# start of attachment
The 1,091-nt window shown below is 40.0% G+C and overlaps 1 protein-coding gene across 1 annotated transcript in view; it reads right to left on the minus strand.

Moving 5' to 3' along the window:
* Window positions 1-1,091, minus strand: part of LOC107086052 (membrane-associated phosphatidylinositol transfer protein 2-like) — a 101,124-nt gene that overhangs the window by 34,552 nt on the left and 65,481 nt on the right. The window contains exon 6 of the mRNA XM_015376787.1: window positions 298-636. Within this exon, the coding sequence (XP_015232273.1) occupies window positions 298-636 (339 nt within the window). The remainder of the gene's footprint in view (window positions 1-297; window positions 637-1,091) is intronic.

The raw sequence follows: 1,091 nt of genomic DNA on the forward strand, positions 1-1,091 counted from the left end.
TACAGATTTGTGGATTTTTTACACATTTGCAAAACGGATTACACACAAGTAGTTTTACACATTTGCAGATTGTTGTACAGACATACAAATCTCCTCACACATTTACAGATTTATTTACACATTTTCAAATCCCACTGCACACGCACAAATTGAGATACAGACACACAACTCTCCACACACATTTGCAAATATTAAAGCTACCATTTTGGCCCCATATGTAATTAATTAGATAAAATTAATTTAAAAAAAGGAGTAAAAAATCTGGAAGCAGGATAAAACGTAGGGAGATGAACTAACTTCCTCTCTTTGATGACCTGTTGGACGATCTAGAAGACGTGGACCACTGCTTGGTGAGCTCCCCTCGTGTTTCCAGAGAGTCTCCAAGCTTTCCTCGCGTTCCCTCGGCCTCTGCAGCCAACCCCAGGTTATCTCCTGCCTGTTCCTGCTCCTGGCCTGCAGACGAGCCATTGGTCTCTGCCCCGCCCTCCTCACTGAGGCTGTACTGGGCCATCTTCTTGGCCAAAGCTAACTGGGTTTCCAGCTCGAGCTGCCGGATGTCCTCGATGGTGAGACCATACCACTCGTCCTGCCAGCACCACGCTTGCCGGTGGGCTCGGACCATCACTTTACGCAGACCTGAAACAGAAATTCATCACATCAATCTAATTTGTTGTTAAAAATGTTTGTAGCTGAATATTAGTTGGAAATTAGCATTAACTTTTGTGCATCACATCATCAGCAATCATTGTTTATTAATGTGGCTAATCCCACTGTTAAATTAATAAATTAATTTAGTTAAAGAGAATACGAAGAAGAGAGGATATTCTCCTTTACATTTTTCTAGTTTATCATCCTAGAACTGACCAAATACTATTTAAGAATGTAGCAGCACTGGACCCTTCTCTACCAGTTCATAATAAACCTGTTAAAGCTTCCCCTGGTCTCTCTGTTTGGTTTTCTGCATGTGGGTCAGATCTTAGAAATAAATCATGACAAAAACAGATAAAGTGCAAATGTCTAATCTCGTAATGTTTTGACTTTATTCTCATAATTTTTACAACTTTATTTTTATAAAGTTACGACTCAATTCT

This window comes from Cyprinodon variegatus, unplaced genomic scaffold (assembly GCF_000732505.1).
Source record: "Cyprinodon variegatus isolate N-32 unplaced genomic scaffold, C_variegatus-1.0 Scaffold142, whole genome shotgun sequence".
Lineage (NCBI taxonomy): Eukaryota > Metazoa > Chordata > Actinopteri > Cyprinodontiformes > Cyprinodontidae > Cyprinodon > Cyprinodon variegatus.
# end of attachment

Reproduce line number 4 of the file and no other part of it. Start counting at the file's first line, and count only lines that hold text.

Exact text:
The raw sequence follows: 1,091 nt of genomic DNA on the forward strand, positions 1-1,091 counted from the left end.